Built-in content authoring tools with simple formatting let you create, upload and update content that people can immediately access in the LMS. For learning teams with rapidly scaling academies, having the ability to add and update content quickly will go a long way. It can also help reduce the learning curve for admins since they won't have to wrap their heads around an LMS with a complex user interface (UI).
In the same breath as content authoring and simple uploading, bulk uploads create an easier and more intuitive experience for your admins. In this case, bulk uploads allow them to bring an entire library of assets to a central media library so that you can use them to create learning activities in any course.
What's the alternative? Painstakingly upload everything one by one.
LMS APIs and integrations bring your learning platform in line with other technology you or your learners are using. For example, integrating your LMS with HubSpot can power your Sales, Services and Marketing teams with learning data they can use to automate customer workfows, centralize learning and incorporate learning into their content strategy.
At the same time, integrating your LMS with Gainsight would allow you to see how learning impacts your customer health score and your efforts to retain them.
Other LMS APIs and Integrations:
Webhooks fall into the same category by streamlining training operations by sending triggered events that enable the LMS to take action based on learner interactions.
Send data directly to external tools to minimize the need to build time-consuming queries to access data. Robust data-sharing capabilities are paramount to the success of Learning teams consistently onboarding and managing a growing user base.
Single sign-on is all about usability for your learners, allowing them to log into your academy without having to painstakingly remember another password (i.e., learners don't have to have a separate password for your academy).
In this example from Grammarly, users don't have to have a separate Grammarly password. Instead, they can use their Google, Facebook or Apple password to access Grammarly.
An LMS with website- and app-embed capabilities allows you to seamlessly bring your academy into your website or app to create a consistent and cohesive learning experience.
This is especially important for the gig economy and others training an "on-the-go" learner base who may struggle to jump from the app they're using to do their jobs and another one for the academy. For example, someone working in the gig economy to deliver groceries or other orders could access the academy from the same app.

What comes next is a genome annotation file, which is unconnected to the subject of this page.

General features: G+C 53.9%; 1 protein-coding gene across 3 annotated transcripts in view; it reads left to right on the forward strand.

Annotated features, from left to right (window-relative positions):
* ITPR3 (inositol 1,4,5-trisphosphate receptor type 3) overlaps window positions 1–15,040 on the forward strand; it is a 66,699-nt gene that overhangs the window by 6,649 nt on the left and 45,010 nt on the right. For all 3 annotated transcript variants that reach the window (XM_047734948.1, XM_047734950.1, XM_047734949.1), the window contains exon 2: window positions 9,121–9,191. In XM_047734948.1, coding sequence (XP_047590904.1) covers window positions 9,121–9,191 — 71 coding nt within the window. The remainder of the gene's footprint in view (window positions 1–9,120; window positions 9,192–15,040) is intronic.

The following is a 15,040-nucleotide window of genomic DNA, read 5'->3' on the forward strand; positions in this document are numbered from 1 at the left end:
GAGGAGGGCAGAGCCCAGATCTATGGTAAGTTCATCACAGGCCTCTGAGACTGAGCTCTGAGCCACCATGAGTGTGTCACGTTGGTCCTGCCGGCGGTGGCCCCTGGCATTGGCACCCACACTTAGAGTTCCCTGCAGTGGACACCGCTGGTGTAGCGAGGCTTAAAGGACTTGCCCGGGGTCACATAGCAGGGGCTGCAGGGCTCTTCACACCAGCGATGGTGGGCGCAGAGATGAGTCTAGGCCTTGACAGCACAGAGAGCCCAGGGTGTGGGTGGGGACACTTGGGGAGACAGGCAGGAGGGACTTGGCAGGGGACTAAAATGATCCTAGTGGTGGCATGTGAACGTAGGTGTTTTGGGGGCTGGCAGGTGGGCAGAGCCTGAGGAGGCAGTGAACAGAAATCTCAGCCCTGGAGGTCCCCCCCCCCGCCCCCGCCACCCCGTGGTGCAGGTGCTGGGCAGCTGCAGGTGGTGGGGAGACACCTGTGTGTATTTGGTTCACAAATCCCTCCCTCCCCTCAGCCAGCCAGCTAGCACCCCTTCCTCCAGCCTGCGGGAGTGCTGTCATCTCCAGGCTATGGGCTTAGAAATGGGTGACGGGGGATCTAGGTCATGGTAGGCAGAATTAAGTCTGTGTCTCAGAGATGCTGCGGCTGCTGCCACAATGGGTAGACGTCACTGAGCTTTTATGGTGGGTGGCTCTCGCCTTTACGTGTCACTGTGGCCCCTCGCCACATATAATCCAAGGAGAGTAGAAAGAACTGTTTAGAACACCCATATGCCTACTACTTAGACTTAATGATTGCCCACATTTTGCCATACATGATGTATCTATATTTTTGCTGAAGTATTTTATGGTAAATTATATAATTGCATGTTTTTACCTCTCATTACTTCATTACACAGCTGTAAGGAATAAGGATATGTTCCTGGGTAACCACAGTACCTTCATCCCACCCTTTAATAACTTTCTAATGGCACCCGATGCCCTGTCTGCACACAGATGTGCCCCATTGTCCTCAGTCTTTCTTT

HubSpot has embedded its academy within its website as well, giving people — customers or not — the ability to get their hands on content without leaving its website.
The platform uses cloud-based infrastructure and a global content-delivery network to deliver content, no matter where people are.
With multi-language support, you can easily translate your content into different languages and provide an excellent experience for people in other parts of the world (i.e., content localization).
Enables you to scale your user base from zero to hundreds of thousands without worrying about operational issues or sacrificing the learning or brand experience.
Support for discussion boards, file sharing, virtual online sessions and other features that create a sense of community among your learners.
SCORM compliance ensures that the LMS will “play well” with other software.
Milestones ensure people complete the desired action before moving on to additional content. For example, watching 100% of a video or earning a minimum score on a quiz.
These are great foundational features to check off your list, but there’s more to a successful learning program.
The LMS vendor’s intangibles have an equal impact. Specifically, you want to consider the company’s philosophy and the implementation and support services they offer.
By understanding the vendor’s philosophy on online learning, you’ll continue to benefit from product updates and releases, allowing you to grow, mature and scale. If you’re not on the same page with the vendor, you may run into speed bumps down the road.
It’s vital that you make sure you’ll have people and resources backing you up (e.g., robust support documentation and a dedicated Customer Success Manager). Having a team behind you is essential to long-term success and sustainability with any rapidly evolving product and industry.
In a perfect world, your LMS does everything you need. Unfortunately, that might not be the case.
While every LMS on the market fundamentally helps you do the same thing — educate your target audience and help them be successful — they each have their strengths and weaknesses, meaning that what one can do won’t necessarily align with another.
That said, when you’re looking for an LMS, there’s one area where you CANNOT sacrifice: Features related to usability and scalability.